|Publication number||US6485780 B1|
|Application number||US 09/378,956|
|Publication date||Nov 26, 2002|
|Filing date||Aug 23, 1999|
|Priority date||Aug 23, 1999|
|Also published as||EP1079002A1, US6613445, US20020094445|
|Publication number||09378956, 378956, US 6485780 B1, US 6485780B1, US-B1-6485780, US6485780 B1, US6485780B1|
|Inventors||D. Sangeeta, Howard John Farr|
|Original Assignee||General Electric Company|
|Export Citation||BiBTeX, EndNote, RefMan|
|Patent Citations (21), Non-Patent Citations (7), Referenced by (32), Classifications (45), Legal Events (6)|
|External Links: USPTO, USPTO Assignment, Espacenet|
This invention relates generally to coatings for substrates. More particularly, it is directed to methods for applying protective coatings on substrates employed in high temperature.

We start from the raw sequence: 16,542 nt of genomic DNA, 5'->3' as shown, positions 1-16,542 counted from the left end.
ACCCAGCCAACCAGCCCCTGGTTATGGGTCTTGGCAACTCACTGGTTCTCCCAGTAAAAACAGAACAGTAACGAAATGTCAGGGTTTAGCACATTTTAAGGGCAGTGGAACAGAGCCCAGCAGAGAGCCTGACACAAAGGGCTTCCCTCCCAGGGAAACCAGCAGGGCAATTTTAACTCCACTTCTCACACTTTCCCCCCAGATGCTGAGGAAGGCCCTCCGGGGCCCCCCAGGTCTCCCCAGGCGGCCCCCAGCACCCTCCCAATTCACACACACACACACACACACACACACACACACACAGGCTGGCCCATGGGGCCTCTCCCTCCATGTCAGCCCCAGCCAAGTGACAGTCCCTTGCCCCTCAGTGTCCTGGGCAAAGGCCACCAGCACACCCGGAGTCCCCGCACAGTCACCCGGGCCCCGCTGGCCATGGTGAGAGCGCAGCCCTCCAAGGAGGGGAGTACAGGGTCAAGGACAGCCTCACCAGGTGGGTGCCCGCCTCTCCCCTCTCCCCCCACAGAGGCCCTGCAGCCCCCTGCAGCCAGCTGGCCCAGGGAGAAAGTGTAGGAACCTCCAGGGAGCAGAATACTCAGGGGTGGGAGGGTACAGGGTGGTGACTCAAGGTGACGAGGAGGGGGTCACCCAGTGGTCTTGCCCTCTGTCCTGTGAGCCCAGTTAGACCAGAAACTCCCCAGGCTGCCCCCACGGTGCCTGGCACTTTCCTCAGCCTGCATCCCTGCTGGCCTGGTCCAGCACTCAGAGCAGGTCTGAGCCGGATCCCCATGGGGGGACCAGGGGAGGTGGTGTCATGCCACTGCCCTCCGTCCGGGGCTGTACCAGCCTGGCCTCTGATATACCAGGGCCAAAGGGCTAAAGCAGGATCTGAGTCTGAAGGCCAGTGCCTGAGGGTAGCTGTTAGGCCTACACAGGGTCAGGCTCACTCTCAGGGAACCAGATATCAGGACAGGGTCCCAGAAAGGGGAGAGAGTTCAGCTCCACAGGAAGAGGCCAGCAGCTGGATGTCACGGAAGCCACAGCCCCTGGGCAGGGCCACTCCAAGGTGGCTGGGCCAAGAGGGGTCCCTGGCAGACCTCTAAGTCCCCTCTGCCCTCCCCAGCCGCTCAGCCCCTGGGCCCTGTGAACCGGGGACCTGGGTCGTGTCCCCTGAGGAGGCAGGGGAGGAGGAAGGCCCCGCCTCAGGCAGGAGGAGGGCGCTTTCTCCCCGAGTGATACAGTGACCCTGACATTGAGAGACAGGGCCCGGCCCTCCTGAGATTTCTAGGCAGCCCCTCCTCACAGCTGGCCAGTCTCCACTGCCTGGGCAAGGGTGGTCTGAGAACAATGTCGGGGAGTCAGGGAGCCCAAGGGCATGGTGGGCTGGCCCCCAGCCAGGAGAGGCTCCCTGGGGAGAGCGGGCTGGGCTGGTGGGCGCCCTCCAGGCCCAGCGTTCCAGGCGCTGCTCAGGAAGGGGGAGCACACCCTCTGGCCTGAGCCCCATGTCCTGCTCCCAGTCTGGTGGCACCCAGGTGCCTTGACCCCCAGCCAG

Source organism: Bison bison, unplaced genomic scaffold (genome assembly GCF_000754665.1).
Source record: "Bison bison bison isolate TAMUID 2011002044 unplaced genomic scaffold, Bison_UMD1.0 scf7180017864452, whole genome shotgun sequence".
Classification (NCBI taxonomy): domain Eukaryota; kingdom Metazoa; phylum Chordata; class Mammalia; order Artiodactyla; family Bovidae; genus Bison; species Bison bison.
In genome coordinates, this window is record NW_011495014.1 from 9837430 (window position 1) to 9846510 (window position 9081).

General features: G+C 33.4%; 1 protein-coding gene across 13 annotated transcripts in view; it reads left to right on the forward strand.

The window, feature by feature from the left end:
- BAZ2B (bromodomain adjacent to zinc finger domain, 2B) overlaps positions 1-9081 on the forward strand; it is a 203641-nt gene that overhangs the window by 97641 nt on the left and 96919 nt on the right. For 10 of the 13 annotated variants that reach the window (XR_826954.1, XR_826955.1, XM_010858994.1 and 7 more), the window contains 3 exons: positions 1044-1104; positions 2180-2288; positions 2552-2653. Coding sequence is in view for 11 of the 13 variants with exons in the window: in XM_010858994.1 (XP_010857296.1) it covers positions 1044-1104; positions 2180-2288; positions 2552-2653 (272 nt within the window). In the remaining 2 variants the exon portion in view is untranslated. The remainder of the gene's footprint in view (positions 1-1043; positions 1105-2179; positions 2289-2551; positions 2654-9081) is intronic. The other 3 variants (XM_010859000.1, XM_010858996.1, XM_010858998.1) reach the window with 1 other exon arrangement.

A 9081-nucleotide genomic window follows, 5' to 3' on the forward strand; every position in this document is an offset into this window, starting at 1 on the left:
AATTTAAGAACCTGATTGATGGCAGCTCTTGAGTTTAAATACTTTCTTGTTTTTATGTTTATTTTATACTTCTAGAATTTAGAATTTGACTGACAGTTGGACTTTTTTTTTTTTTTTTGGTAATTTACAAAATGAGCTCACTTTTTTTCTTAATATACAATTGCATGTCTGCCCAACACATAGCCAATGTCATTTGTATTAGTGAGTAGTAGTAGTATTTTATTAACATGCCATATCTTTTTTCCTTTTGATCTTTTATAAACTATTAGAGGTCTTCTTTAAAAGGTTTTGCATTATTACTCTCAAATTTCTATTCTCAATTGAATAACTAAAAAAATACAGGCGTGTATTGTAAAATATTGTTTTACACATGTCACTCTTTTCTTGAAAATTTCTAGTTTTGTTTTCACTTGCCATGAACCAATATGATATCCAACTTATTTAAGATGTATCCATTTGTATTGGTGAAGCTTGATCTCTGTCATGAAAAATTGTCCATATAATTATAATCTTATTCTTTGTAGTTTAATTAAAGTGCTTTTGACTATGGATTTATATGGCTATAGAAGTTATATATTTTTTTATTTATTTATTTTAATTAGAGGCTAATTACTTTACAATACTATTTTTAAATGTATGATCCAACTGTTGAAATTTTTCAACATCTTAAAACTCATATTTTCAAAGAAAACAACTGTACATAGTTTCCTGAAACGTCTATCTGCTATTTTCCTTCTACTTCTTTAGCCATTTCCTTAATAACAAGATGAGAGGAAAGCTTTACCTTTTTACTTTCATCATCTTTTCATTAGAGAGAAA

High-performance alloys are often the materials of choice for various components which are exposed to high-temperature environments. As an example, turbine blades and other parts of turbine engines are often formed of nickel-based superalloys because they need to maintain their integrity at temperatures of at least about 1000° C.-1150° C. In many instances, the alloys have to be covered with protective coatings which provide greater resistance to corrosion and oxidation at high temperatures, as compared to the alloy itself.
A common example of a protective coating material for turbine engine blades is a metal-aluminide, such as platinum aluminide. This type of material is usually deposited in several steps. For instance, the platinum is electroplated onto the blade, using P-salt or Q-salt electroplating solutions. In the second step, the platinum layer is diffusion-treated with aluminum vapor to form platinum aluminide.